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Top Girls Paperback – September 1, 1982

ISBN-13: 978-0573630231 ISBN-10: 0573630232 Edition: First Edition
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Editorial Reviews

Review

Top Girls has a combination of directness and complexity which keeps you both emotionally and intellectually alert. You can smell life and at the same time feel locked in an argument with an agile and passionate mind. (Sunday Times)

Ms. Churchill is one of the best writers...her play is brilliantly conceived with considerable wit to illuminate the underlying deep human seriousness of her theme. (Spectator)

A dramatist who must surely be rated among the half-dozen best now writing a playwright of genuine audacity and assurance, able to use her considerable wit and intelligence in ways at once unusual, resonant and dramatically riveting. (New Statesman) --This text refers to an alternate Paperback edition.

About the Author

Caryl Churchill is a major contemporary British dramatist and features prominently in numerous books on modern "Feminist" or "Political" theatre, but she is careful not to be pinned down to any limiting definitions. The variety of her subject matter, the constant experiment with form and her challenge to conventional role models defy attempts to restrict the scope of her drama.

--This text refers to an alternate Paperback edition.
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Product Details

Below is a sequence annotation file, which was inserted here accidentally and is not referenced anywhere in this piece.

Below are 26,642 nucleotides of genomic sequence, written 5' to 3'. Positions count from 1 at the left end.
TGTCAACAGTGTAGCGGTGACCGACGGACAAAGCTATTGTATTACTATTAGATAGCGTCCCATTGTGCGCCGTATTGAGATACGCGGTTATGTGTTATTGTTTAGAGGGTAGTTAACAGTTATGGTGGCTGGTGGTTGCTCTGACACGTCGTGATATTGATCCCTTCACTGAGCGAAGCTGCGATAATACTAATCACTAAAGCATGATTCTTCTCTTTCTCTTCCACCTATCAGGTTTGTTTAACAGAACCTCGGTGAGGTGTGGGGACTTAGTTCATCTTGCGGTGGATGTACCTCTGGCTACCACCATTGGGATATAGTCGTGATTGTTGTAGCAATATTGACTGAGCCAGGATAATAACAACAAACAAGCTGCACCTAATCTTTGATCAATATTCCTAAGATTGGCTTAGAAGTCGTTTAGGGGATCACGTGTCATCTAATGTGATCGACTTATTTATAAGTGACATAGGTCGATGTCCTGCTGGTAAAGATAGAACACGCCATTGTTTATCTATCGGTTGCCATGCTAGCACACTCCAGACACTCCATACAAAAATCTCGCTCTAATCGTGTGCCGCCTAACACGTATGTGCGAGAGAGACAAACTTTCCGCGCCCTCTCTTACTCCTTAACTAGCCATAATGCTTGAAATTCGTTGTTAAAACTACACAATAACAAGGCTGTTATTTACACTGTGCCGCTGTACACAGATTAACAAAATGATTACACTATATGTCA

• Paperback: 112 pages
  • Publisher: Samuel French, Inc.; First Edition edition (September 1, 1982)
  • Language: English
  • ISBN-10: 0573630232
  • ISBN-13: 978-0573630231
  • Product Dimensions: 5 x 0.2 x 8 inches
  • Shipping Weight: 3.2 ounces (View shipping rates and policies)
  • Average Customer Review: 4.0 out of 5 stars  See all reviews (13 customer reviews)
  • Amazon Best Sellers Rank: #127,327 in Books (See Top 100 in Books)

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Customer Reviews

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Most Helpful Customer Reviews

20 of 22 people found the following review helpful By A Customer on July 27, 1999
Format: Paperback
Caryl Churchill's 'Top Girls'is a play about women who have defined their roles in life according to their individual perception of womanhood. As the play opens and we see women from ages past sit around celebrating Marlene's promotion, this anomaly is lost in the dynamism of the conversation. Are these women really successful? Has Marlene really risen to become a 'top girl'? These questions are debated in the following scenes where the reader meets various women who have pursued their profession at the expense of a personal life. Marlene is no exception, as she has given up a daughter to drive across the USA and live in the 'fast lane' while her sister cared for the child. Unlike Marlene, she has given up options in life to take care of her sister's daughter and maintains the family bonds by visiting her aged mother. Marlene, however, is still the favored one by both daughter and mother; has she earned this praise?